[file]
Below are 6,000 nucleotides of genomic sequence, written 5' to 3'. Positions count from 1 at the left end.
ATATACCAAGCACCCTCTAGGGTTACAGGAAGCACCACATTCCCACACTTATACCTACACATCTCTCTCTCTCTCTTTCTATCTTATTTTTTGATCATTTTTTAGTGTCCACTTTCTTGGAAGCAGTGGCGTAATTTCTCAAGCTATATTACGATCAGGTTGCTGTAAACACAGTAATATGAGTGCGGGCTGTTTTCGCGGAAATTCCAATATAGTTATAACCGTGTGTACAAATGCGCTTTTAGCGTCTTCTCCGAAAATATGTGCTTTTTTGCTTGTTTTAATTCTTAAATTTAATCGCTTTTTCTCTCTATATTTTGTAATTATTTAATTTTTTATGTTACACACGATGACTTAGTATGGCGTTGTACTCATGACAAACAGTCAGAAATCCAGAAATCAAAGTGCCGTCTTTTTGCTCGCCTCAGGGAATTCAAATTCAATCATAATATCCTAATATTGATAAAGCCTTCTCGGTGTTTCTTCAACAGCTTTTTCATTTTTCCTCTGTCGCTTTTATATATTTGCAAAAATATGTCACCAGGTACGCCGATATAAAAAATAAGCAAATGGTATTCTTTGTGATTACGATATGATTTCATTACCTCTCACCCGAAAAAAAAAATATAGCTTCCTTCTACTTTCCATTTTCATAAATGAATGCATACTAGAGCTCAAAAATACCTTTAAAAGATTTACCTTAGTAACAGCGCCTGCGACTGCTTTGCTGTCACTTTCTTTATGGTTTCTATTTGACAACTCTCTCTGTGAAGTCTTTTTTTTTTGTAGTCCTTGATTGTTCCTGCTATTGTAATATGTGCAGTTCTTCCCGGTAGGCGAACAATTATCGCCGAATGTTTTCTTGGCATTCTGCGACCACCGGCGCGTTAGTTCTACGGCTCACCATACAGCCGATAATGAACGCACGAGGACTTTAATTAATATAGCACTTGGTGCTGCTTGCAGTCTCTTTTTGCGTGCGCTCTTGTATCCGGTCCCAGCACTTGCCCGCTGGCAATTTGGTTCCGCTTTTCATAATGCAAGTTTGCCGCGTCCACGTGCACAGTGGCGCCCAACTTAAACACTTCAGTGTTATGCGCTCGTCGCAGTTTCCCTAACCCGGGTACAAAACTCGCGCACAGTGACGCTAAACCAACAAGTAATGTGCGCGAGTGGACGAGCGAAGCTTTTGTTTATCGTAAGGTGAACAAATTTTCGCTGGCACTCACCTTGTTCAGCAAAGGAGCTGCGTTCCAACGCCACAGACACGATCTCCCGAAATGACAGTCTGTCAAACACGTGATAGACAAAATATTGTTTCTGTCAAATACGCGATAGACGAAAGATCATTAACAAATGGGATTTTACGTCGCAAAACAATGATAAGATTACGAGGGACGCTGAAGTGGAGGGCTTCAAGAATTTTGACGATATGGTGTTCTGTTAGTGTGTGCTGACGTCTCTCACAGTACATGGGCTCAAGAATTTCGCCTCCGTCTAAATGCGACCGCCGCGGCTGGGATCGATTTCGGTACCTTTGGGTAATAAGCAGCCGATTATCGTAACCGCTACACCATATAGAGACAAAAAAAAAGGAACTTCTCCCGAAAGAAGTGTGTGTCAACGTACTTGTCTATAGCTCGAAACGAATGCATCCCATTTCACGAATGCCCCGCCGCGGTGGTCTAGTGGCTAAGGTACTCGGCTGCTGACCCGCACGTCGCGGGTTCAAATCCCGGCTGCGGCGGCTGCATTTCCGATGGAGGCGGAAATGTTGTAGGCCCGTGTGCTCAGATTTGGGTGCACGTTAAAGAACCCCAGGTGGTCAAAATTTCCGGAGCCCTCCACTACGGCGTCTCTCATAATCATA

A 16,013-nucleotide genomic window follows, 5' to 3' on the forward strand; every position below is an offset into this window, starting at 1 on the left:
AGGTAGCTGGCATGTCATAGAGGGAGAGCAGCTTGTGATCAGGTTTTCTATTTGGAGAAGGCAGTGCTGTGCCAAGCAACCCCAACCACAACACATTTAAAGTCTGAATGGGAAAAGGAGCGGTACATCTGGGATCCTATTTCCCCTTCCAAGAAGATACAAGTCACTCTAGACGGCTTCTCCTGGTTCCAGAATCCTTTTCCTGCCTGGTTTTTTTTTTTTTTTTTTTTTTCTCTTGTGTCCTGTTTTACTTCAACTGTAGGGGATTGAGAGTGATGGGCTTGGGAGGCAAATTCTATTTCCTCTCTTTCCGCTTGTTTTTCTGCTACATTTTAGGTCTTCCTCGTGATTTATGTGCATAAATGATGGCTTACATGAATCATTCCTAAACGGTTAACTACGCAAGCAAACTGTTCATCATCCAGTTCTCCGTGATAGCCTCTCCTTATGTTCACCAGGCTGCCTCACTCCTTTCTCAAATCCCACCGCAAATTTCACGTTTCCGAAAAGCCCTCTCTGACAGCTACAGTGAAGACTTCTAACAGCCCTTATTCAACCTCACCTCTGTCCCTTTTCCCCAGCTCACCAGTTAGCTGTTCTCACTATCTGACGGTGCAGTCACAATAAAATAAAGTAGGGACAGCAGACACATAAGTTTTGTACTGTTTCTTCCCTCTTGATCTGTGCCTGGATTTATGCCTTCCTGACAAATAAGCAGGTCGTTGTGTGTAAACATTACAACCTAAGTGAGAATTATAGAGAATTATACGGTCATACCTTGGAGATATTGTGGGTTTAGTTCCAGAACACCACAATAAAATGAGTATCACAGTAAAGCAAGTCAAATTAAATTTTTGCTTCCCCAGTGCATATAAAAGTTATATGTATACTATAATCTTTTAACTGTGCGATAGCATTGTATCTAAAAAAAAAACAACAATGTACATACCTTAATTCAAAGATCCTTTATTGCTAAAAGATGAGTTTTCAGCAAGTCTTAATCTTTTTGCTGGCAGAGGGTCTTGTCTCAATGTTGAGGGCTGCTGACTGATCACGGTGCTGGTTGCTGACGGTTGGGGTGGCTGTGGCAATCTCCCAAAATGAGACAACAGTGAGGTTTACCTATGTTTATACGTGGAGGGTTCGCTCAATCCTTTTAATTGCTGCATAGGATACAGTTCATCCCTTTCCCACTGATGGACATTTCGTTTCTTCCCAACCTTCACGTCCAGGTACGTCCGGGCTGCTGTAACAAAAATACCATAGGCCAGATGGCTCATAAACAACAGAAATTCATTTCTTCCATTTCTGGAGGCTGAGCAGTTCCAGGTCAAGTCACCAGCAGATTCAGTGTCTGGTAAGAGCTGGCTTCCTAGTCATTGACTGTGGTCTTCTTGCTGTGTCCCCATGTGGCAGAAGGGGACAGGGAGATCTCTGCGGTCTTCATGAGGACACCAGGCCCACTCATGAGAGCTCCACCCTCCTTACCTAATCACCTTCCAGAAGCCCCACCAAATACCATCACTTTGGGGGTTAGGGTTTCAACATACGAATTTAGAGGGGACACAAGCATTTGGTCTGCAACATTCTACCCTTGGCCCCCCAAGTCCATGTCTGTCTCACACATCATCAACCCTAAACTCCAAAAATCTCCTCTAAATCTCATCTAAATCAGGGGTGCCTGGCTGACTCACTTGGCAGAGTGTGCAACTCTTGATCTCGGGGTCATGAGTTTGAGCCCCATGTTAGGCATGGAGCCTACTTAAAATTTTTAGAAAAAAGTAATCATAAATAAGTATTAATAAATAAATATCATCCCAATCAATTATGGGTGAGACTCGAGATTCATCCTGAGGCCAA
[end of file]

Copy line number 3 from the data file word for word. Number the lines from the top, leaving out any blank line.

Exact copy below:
A 16,013-nucleotide genomic window follows, 5' to 3' on the forward strand; every position below is an offset into this window, starting at 1 on the left: